Tuesday, September 19, 2017

Contratiempo Rueda: Breaking Open Basic Combinations

Warm Up
Two-couple square formations. No partnership hold. 'Enchufla-Dame-Dile Que No' stacked calls. Federated calling. To music. We began this double-session where we left off. This was a chance for me to assess the level of retention of last session's content. In general this was good, but a gentle reminder to emphasise availability in the 'pockets of synchronisation' was necessary.

Educator's Note
Last session, I'd thought to introduce a mid-session contrasting activity in the form of an ethnomusicological briefing. Although all participants agreed that it was informative, I felt that it lacked flow, and caused bodies already warmed up to cool off. This made it more challenging to resume flow.

I resolved to front-load the briefings as part of the warm-up, and use physical contrasting activities as necessary in the latter phases of the session.

Concept: Line of Dance
Social ballroom dances of European origin which are progressive in nature proceed around the dance floor in an anti-clockwise manner. Rueda de casino is no different.
  1. Progressive movement anti-clockwise around the floor is described as moving "along the line of dance" and, its converse, clockwise around the floor is "against the line of dance".
  2. Orientation along the anti-clockwise circle is "facing down or along the line of dance" and, its converse, clockwise around the floor is "facing up or against the line of dance".
Hence the 'arriba' ['up'] call modifier in rueda de casino. I used the analogy of kayaking - moving or facing downstream or upstream - to drive the point home.

Exercise One: Line of Dance Orientation in Contratiempo Rueda de Casino
Two-couple square formations. No partnership hold. 'Enchufla-Dame-Dile Que No' stacked calls. Federated calling. To music. This was identical to the warm up, except participants were asked to take note of their orientations and movement relative to the line of dance.

Concept: Relative Direction, Ensemble versus Individual
I asked participants "On which side are you stepping on when you make the ¡Oye! alert call?" They all came back with individual-relative directions: 'left' and 'right'. I introduced them to the idea of ensemble-relative directions: 'inside' and 'outside' of the rueda de casino circle.

Exercise Two: Ensemble-Relative Direction in Contratiempo Rueda de Casino
Two-couple square formations. No partnership hold. 'Enchufla-Dame-Dile Que No' stacked calls. Federated calling. To music. This was identical to the warm up, except participants were asked to:
  1. take note of their orientations and movement relative to the line of dance; and,
  2. pay attention to when they were alerting and issuing calls, in ensemble-relative terms.
At the end of the exercise, participants observed that:
  • using individual-relative direction, calls issued changed between left and right when dance orientation reversed; whereas,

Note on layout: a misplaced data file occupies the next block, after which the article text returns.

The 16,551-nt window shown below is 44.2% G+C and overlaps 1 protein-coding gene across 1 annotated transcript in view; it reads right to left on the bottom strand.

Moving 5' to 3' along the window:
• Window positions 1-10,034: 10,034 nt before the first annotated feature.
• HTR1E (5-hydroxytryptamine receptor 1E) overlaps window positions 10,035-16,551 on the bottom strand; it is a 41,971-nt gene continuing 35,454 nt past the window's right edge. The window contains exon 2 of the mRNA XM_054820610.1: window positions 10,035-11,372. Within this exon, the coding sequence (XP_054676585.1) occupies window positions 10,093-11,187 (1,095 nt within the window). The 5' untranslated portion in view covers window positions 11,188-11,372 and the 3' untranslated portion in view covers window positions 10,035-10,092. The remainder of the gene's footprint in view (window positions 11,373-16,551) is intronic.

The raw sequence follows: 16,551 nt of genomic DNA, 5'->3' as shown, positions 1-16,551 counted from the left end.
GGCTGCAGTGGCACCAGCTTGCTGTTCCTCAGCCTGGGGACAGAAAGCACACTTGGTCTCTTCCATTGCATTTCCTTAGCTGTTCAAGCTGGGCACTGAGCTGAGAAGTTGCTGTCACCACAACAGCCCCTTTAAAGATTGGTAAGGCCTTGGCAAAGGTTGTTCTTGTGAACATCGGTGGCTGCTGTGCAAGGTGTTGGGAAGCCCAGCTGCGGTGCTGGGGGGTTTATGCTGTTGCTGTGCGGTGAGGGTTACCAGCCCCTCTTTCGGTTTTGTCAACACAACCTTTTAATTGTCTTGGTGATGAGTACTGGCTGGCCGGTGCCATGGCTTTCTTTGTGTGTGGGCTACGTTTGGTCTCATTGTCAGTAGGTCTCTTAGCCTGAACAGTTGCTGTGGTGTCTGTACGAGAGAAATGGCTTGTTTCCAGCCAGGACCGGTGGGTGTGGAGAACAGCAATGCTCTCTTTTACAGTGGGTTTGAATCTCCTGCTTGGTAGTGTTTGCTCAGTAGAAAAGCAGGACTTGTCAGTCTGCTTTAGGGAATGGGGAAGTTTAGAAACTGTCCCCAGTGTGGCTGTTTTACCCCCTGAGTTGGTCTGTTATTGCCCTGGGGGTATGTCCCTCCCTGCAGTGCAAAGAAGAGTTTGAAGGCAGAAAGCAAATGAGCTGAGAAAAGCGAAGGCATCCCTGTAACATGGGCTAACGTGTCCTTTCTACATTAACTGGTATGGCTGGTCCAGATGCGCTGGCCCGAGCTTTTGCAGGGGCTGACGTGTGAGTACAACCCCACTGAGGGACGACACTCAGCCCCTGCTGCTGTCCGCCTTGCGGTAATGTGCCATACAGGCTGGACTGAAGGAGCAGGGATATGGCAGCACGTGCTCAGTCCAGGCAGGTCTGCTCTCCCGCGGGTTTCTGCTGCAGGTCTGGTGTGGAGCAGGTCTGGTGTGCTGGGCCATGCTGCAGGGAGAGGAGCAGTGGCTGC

• using ensemble-relative direction, calls issued remained the same - inside or outside - despite reversals in dance orientation.
This phenomenon of calls remaining consistently unchanged when using ensemble-relative direction is central to the meaning of the next exercise.

Exercise Three: Disassembled Enchufla Combination, Interleaved Elements
Two-couple square formations. No partnership hold. 'Enchufla-Dame-Dile Que No' un-stacked calls. Federated calling. To music. This exercise was identical to the previous ones except for one very important thing. Callers were asked to call each element individually, unconcatenated. This would give rise to:
'enchulfa' - Caribbean Sway basic - 'dame' - Caribbean Sway basic - 'dile que no' - Caribbean Sway basic - (repeat)
The pedagogic objectives were two-fold:
  • call-orientation flexibility - calling on a different foot (individual-relative) yet same foot (ensemble-relative) direction; and,
  • clear feedback on movement quality - providing clear definition between elements, thus rendering transparent the quality in execution of change-of-place elements.
The stringency made clear:
  • any differences in call timings (in transpired that a participant was calling one beat too early);
  • the need for close and consistent partnership distance (to maintain connection and mirror neurone stimulus);
  • the levels of drive needed to get into a good position in the change-of-place; and,
  • began to establish connections between dancers of the same role i.e. follower-follower and leader-leader.

Concluding Point: Redirecting the Stamp
I'd observed that a habit had spread to all participants - they were all accenting with their feet (almost stamping) the 'tok' (beats 4&8). I understood that this was deployed as an overt means of inter-member synchronisation.

The emphasis, while rhythmically correct, introduced a vibration perturbation to their lower body which prevented the hip from settling in the immediately following '-y'. Whatismore, it indicated that energy was being lost through sound and friction-generated heat on the floor - energy which would be better harnessed as mechanical leverage.

I drew their attention to their accent, and asked them to redirect the accent:
"Instead of stamping the sound on the 'tok',  try redirecting the accent sideways through the hip."
It took a couple of tries, then an exclamation rang out: "there's so much power!"

My work tonight was done.

Loo Yen

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